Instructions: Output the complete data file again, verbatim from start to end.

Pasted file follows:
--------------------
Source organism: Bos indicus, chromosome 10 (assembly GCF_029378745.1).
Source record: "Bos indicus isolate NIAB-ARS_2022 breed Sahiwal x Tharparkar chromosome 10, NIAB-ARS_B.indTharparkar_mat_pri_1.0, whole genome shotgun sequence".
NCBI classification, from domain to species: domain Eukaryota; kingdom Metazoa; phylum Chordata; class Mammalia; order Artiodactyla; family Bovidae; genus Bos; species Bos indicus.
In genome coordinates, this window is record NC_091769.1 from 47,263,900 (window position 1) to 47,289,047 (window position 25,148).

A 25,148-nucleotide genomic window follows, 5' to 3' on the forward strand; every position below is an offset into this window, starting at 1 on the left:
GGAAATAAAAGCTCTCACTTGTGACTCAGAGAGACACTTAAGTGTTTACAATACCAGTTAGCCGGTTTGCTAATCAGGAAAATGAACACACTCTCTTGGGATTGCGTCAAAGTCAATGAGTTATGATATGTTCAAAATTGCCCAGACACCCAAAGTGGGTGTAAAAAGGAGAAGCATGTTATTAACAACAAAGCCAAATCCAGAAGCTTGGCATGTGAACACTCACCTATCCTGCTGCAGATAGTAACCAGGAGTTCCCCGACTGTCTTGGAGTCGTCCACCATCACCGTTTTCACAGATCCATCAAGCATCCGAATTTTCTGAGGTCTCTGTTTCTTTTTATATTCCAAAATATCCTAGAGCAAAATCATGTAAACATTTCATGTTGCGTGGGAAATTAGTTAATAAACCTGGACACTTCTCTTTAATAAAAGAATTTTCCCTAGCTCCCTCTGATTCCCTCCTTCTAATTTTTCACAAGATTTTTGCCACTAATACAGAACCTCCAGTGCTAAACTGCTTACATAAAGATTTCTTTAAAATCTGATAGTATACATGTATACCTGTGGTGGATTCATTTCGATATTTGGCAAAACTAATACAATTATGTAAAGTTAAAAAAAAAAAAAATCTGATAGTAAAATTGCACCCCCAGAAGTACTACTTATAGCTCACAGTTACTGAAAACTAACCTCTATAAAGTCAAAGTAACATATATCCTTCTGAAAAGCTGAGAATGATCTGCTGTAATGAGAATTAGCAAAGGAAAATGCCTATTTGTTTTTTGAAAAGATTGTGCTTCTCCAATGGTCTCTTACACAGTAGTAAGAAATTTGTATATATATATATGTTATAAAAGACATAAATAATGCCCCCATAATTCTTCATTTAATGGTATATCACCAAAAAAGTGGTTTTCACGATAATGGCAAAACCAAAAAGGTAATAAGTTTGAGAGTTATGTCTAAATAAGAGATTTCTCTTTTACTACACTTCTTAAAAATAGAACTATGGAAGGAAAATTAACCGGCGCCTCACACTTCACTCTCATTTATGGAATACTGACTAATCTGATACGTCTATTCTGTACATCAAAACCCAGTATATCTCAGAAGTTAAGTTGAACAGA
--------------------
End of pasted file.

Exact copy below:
Source organism: Bos indicus, chromosome 10 (assembly GCF_029378745.1).
Source record: "Bos indicus isolate NIAB-ARS_2022 breed Sahiwal x Tharparkar chromosome 10, NIAB-ARS_B.indTharparkar_mat_pri_1.0, whole genome shotgun sequence".
NCBI classification, from domain to species: domain Eukaryota; kingdom Metazoa; phylum Chordata; class Mammalia; order Artiodactyla; family Bovidae; genus Bos; species Bos indicus.
In genome coordinates, this window is record NC_091769.1 from 47,263,900 (window position 1) to 47,289,047 (window position 25,148).

A 25,148-nucleotide genomic window follows, 5' to 3' on the forward strand; every position below is an offset into this window, starting at 1 on the left:
GGAAATAAAAGCTCTCACTTGTGACTCAGAGAGACACTTAAGTGTTTACAATACCAGTTAGCCGGTTTGCTAATCAGGAAAATGAACACACTCTCTTGGGATTGCGTCAAAGTCAATGAGTTATGATATGTTCAAAATTGCCCAGACACCCAAAGTGGGTGTAAAAAGGAGAAGCATGTTATTAACAACAAAGCCAAATCCAGAAGCTTGGCATGTGAACACTCACCTATCCTGCTGCAGATAGTAACCAGGAGTTCCCCGACTGTCTTGGAGTCGTCCACCATCACCGTTTTCACAGATCCATCAAGCATCCGAATTTTCTGAGGTCTCTGTTTCTTTTTATATTCCAAAATATCCTAGAGCAAAATCATGTAAACATTTCATGTTGCGTGGGAAATTAGTTAATAAACCTGGACACTTCTCTTTAATAAAAGAATTTTCCCTAGCTCCCTCTGATTCCCTCCTTCTAATTTTTCACAAGATTTTTGCCACTAATACAGAACCTCCAGTGCTAAACTGCTTACATAAAGATTTCTTTAAAATCTGATAGTATACATGTATACCTGTGGTGGATTCATTTCGATATTTGGCAAAACTAATACAATTATGTAAAGTTAAAAAAAAAAAAAATCTGATAGTAAAATTGCACCCCCAGAAGTACTACTTATAGCTCACAGTTACTGAAAACTAACCTCTATAAAGTCAAAGTAACATATATCCTTCTGAAAAGCTGAGAATGATCTGCTGTAATGAGAATTAGCAAAGGAAAATGCCTATTTGTTTTTTGAAAAGATTGTGCTTCTCCAATGGTCTCTTACACAGTAGTAAGAAATTTGTATATATATATATGTTATAAAAGACATAAATAATGCCCCCATAATTCTTCATTTAATGGTATATCACCAAAAAAGTGGTTTTCACGATAATGGCAAAACCAAAAAGGTAATAAGTTTGAGAGTTATGTCTAAATAAGAGATTTCTCTTTTACTACACTTCTTAAAAATAGAACTATGGAAGGAAAATTAACCGGCGCCTCACACTTCACTCTCATTTATGGAATACTGACTAATCTGATACGTCTATTCTGTACATCAAAACCCAGTATATCTCAGAAGTTAAGTTGAACAGA